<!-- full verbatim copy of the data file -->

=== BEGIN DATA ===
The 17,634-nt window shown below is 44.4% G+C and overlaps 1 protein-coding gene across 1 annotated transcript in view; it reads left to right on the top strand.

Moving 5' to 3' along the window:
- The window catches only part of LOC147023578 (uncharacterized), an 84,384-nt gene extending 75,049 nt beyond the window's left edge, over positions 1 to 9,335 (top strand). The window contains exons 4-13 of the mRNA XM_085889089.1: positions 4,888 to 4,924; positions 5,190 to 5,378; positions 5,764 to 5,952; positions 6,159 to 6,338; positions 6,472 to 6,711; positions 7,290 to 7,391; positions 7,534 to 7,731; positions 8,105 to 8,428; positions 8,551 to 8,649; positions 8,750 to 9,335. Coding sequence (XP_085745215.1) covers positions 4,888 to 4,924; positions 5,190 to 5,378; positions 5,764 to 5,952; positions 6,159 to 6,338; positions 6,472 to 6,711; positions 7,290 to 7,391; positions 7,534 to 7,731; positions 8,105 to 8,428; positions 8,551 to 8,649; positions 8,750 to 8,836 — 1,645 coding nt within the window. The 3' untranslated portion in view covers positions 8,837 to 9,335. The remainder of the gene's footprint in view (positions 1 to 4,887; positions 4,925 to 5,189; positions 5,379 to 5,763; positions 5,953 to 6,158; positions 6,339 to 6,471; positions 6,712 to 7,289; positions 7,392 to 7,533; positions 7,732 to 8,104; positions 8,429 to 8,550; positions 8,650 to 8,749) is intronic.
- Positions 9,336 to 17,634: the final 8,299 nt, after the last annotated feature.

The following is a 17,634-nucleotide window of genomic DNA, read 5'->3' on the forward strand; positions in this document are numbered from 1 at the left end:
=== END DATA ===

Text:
The 17,634-nt window shown below is 44.4% G+C and overlaps 1 protein-coding gene across 1 annotated transcript in view; it reads left to right on the top strand.

Moving 5' to 3' along the window:
- The window catches only part of LOC147023578 (uncharacterized), an 84,384-nt gene extending 75,049 nt beyond the window's left edge, over positions 1 to 9,335 (top strand). The window contains exons 4-13 of the mRNA XM_085889089.1: positions 4,888 to 4,924; positions 5,190 to 5,378; positions 5,764 to 5,952; positions 6,159 to 6,338; positions 6,472 to 6,711; positions 7,290 to 7,391; positions 7,534 to 7,731; positions 8,105 to 8,428; positions 8,551 to 8,649; positions 8,750 to 9,335. Coding sequence (XP_085745215.1) covers positions 4,888 to 4,924; positions 5,190 to 5,378; positions 5,764 to 5,952; positions 6,159 to 6,338; positions 6,472 to 6,711; positions 7,290 to 7,391; positions 7,534 to 7,731; positions 8,105 to 8,428; positions 8,551 to 8,649; positions 8,750 to 8,836 — 1,645 coding nt within the window. The 3' untranslated portion in view covers positions 8,837 to 9,335. The remainder of the gene's footprint in view (positions 1 to 4,887; positions 4,925 to 5,189; positions 5,379 to 5,763; positions 5,953 to 6,158; positions 6,339 to 6,471; positions 6,712 to 7,289; positions 7,392 to 7,533; positions 7,732 to 8,104; positions 8,429 to 8,550; positions 8,650 to 8,749) is intronic.
- Positions 9,336 to 17,634: the final 8,299 nt, after the last annotated feature.

The following is a 17,634-nucleotide window of genomic DNA, read 5'->3' on the forward strand; positions in this document are numbered from 1 at the left end: